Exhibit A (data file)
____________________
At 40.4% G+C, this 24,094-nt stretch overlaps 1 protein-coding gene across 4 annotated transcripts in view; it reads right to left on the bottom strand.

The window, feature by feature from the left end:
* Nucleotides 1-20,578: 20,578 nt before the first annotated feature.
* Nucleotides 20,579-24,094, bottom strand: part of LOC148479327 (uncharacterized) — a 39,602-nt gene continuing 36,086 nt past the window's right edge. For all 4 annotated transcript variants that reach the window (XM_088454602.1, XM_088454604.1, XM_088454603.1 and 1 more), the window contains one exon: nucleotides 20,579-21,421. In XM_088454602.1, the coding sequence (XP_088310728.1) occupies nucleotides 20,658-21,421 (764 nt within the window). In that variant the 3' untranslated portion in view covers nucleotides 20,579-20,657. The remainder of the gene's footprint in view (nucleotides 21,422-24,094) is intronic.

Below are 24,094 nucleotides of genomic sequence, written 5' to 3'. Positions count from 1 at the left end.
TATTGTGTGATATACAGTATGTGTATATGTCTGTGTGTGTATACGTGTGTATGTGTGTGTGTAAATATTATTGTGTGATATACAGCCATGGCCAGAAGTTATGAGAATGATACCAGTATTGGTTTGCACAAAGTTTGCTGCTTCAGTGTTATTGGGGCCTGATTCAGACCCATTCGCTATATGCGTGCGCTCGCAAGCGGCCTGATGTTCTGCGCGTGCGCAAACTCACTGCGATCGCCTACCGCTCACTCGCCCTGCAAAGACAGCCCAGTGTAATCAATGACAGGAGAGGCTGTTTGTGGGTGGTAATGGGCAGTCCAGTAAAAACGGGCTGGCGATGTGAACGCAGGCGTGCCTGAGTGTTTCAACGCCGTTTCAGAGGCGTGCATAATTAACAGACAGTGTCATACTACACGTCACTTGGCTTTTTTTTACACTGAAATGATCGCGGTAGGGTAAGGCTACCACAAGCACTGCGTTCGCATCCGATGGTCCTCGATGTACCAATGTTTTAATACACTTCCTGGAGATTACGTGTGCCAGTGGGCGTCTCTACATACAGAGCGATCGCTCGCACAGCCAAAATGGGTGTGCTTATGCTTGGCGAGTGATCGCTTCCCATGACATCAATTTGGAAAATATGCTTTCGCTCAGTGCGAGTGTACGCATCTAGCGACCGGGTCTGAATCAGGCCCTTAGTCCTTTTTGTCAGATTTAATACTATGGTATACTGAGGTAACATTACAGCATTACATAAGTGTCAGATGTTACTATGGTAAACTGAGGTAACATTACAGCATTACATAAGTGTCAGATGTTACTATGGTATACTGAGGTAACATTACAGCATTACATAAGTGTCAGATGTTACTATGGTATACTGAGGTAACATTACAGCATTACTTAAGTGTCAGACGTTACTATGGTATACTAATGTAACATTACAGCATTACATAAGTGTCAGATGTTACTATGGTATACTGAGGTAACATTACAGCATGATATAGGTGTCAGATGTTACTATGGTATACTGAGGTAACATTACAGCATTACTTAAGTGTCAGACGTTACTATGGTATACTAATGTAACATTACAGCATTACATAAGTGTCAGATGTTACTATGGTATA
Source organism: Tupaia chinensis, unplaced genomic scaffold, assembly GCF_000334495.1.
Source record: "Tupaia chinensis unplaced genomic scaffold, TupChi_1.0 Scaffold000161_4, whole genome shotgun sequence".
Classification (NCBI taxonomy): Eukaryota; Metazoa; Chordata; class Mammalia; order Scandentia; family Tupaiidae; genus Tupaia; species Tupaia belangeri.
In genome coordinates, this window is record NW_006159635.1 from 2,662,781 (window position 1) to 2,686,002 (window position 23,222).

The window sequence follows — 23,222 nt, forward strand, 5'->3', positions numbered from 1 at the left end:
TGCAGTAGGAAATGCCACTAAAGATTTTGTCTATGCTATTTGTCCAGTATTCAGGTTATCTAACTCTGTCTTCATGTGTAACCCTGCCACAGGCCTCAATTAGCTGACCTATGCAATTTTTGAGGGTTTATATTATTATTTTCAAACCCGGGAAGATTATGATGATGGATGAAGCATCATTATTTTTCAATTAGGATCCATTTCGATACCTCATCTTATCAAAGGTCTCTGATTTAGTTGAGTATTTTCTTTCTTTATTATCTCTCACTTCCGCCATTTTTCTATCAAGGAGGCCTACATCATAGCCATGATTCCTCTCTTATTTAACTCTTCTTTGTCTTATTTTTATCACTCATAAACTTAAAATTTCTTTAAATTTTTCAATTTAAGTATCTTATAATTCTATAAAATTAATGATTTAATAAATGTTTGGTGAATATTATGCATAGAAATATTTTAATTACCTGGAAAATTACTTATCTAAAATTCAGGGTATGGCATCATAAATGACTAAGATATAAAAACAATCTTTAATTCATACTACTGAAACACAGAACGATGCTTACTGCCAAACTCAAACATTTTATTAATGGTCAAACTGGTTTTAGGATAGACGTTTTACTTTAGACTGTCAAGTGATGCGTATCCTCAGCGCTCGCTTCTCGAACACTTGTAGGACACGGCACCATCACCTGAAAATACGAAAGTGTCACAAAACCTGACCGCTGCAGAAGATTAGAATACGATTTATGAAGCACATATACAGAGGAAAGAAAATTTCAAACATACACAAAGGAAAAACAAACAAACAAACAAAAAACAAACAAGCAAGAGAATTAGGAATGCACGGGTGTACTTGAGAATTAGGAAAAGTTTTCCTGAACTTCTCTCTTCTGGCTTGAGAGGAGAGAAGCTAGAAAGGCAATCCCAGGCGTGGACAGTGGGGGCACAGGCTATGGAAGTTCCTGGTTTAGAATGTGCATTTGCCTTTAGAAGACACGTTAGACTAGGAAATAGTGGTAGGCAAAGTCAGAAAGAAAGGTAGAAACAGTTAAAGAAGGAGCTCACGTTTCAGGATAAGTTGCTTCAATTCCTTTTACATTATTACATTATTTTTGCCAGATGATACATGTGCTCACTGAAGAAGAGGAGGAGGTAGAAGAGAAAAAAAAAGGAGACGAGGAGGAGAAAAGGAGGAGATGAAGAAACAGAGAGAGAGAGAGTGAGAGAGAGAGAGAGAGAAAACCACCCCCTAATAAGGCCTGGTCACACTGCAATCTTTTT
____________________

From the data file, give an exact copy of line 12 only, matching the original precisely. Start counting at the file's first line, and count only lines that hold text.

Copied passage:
TGCAGTAGGAAATGCCACTAAAGATTTTGTCTATGCTATTTGTCCAGTATTCAGGTTATCTAACTCTGTCTTCATGTGTAACCCTGCCACAGGCCTCAATTAGCTGACCTATGCAATTTTTGAGGGTTTATATTATTATTTTCAAACCCGGGAAGATTATGATGATGGATGAAGCATCATTATTTTTCAATTAGGATCCATTTCGATACCTCATCTTATCAAAGGTCTCTGATTTAGTTGAGTATTTTCTTTCTTTATTATCTCTCACTTCCGCCATTTTTCTATCAAGGAGGCCTACATCATAGCCATGATTCCTCTCTTATTTAACTCTTCTTTGTCTTATTTTTATCACTCATAAACTTAAAATTTCTTTAAATTTTTCAATTTAAGTATCTTATAATTCTATAAAATTAATGATTTAATAAATGTTTGGTGAATATTATGCATAGAAATATTTTAATTACCTGGAAAATTACTTATCTAAAATTCAGGGTATGGCATCATAAATGACTAAGATATAAAAACAATCTTTAATTCATACTACTGAAACACAGAACGATGCTTACTGCCAAACTCAAACATTTTATTAATGGTCAAACTGGTTTTAGGATAGACGTTTTACTTTAGACTGTCAAGTGATGCGTATCCTCAGCGCTCGCTTCTCGAACACTTGTAGGACACGGCACCATCACCTGAAAATACGAAAGTGTCACAAAACCTGACCGCTGCAGAAGATTAGAATACGATTTATGAAGCACATATACAGAGGAAAGAAAATTTCAAACATACACAAAGGAAAAACAAACAAACAAACAAAAAACAAACAAGCAAGAGAATTAGGAATGCACGGGTGTACTTGAGAATTAGGAAAAGTTTTCCTGAACTTCTCTCTTCTGGCTTGAGAGGAGAGAAGCTAGAAAGGCAATCCCAGGCGTGGACAGTGGGGGCACAGGCTATGGAAGTTCCTGGTTTAGAATGTGCATTTGCCTTTAGAAGACACGTTAGACTAGGAAATAGTGGTAGGCAAAGTCAGAAAGAAAGGTAGAAACAGTTAAAGAAGGAGCTCACGTTTCAGGATAAGTTGCTTCAATTCCTTTTACATTATTACATTATTTTTGCCAGATGATACATGTGCTCACTGAAGAAGAGGAGGAGGTAGAAGAGAAAAAAAAAGGAGACGAGGAGGAGAAAAGGAGGAGATGAAGAAACAGAGAGAGAGAGAGTGAGAGAGAGAGAGAGAGAAAACCACCCCCTAATAAGGCCTGGTCACACTGCAATCTTTTT